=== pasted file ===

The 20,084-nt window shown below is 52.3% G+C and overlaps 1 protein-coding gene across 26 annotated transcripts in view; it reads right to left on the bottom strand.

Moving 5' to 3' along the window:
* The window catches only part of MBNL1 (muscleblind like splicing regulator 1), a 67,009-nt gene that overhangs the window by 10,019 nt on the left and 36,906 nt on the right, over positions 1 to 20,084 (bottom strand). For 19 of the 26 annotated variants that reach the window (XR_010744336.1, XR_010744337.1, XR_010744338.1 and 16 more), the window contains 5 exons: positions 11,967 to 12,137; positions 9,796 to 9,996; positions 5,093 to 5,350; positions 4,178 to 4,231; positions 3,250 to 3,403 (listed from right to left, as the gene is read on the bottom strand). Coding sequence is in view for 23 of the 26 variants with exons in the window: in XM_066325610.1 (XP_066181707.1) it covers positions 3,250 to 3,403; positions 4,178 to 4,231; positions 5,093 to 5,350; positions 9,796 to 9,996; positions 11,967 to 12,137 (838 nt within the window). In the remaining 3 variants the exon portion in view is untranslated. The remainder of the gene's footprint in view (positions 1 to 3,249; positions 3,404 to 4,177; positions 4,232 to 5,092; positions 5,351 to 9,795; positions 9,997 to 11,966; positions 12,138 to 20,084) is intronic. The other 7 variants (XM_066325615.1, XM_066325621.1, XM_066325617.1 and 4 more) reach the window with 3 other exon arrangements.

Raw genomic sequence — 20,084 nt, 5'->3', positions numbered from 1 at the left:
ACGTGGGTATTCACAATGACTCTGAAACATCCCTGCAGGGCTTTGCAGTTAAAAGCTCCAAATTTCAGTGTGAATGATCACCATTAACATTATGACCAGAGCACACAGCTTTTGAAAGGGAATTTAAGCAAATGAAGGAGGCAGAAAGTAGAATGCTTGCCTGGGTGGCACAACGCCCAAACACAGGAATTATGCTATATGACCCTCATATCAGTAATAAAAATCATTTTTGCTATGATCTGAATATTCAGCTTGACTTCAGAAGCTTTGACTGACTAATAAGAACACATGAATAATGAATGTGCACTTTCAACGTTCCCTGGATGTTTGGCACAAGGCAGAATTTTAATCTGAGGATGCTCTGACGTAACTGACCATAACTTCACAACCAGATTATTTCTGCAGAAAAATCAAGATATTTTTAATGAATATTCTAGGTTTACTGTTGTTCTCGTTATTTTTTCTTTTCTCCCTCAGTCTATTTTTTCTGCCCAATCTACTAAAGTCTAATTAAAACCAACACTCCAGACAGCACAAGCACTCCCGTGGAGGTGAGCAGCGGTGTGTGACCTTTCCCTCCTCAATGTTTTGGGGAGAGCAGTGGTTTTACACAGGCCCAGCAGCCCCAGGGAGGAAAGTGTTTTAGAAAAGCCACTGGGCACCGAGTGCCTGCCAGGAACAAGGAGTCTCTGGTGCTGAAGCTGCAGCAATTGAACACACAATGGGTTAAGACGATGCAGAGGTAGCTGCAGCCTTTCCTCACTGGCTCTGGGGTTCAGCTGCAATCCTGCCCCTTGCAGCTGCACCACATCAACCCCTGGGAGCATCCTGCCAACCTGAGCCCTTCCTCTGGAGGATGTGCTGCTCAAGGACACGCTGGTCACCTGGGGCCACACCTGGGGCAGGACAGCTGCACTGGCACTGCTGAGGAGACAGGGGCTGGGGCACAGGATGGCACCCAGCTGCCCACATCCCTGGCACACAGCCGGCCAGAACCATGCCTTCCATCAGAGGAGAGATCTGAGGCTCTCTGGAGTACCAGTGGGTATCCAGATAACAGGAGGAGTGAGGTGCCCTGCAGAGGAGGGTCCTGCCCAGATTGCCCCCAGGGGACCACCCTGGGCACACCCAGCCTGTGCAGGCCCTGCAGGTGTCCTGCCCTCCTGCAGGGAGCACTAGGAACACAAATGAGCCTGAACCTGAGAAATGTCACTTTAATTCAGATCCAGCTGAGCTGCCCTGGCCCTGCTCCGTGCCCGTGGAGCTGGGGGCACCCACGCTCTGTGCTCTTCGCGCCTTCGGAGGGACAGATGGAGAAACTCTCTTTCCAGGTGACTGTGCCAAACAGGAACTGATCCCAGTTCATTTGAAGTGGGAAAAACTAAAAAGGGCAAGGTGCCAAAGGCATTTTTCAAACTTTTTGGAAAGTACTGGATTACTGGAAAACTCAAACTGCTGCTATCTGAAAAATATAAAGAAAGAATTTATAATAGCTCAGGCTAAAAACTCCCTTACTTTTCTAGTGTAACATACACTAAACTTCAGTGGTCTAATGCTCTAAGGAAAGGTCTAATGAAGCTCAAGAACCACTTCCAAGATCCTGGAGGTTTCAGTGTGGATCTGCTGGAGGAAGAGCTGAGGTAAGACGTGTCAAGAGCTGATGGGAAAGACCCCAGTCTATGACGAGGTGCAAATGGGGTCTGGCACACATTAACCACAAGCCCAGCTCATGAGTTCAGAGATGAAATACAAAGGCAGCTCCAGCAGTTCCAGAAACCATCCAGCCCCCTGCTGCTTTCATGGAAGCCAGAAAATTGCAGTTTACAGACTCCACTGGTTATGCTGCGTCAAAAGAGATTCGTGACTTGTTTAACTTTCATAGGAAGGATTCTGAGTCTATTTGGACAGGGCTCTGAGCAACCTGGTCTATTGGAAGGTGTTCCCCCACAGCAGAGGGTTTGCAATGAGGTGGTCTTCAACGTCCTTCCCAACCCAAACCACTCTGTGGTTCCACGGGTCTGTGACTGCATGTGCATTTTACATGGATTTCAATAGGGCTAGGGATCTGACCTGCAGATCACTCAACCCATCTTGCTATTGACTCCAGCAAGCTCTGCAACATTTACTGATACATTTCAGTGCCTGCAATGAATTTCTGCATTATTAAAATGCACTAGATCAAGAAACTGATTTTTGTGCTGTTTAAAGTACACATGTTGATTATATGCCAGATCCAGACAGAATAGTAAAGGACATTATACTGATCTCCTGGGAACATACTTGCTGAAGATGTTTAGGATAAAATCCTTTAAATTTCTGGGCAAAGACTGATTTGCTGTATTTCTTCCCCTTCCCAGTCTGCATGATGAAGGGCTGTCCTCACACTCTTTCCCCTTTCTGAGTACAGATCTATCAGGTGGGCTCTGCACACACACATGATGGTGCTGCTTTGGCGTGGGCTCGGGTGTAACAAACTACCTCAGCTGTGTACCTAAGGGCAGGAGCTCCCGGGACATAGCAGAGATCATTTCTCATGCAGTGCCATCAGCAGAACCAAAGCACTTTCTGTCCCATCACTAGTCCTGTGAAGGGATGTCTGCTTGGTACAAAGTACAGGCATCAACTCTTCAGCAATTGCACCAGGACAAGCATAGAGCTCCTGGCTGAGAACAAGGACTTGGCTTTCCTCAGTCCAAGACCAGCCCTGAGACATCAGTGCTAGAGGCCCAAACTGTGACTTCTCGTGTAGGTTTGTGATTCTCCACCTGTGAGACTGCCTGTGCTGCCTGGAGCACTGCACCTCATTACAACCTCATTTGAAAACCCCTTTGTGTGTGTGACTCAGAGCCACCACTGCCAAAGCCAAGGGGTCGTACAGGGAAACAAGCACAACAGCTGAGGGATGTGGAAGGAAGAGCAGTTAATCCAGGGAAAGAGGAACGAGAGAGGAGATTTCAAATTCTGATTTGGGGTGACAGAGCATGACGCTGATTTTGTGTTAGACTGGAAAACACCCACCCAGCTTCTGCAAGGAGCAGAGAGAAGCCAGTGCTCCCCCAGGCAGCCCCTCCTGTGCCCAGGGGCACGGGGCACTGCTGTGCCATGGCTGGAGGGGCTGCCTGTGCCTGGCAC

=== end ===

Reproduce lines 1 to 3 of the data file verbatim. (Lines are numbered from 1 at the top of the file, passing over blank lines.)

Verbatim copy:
The 20,084-nt window shown below is 52.3% G+C and overlaps 1 protein-coding gene across 26 annotated transcripts in view; it reads right to left on the bottom strand.

Moving 5' to 3' along the window:
* The window catches only part of MBNL1 (muscleblind like splicing regulator 1), a 67,009-nt gene that overhangs the window by 10,019 nt on the left and 36,906 nt on the right, over positions 1 to 20,084 (bottom strand). For 19 of the 26 annotated variants that reach the window (XR_010744336.1, XR_010744337.1, XR_010744338.1 and 16 more), the window contains 5 exons: positions 11,967 to 12,137; positions 9,796 to 9,996; positions 5,093 to 5,350; positions 4,178 to 4,231; positions 3,250 to 3,403 (listed from right to left, as the gene is read on the bottom strand). Coding sequence is in view for 23 of the 26 variants with exons in the window: in XM_066325610.1 (XP_066181707.1) it covers positions 3,250 to 3,403; positions 4,178 to 4,231; positions 5,093 to 5,350; positions 9,796 to 9,996; positions 11,967 to 12,137 (838 nt within the window). In the remaining 3 variants the exon portion in view is untranslated. The remainder of the gene's footprint in view (positions 1 to 3,249; positions 3,404 to 4,177; positions 4,232 to 5,092; positions 5,351 to 9,795; positions 9,997 to 11,966; positions 12,138 to 20,084) is intronic. The other 7 variants (XM_066325615.1, XM_066325621.1, XM_066325617.1 and 4 more) reach the window with 3 other exon arrangements.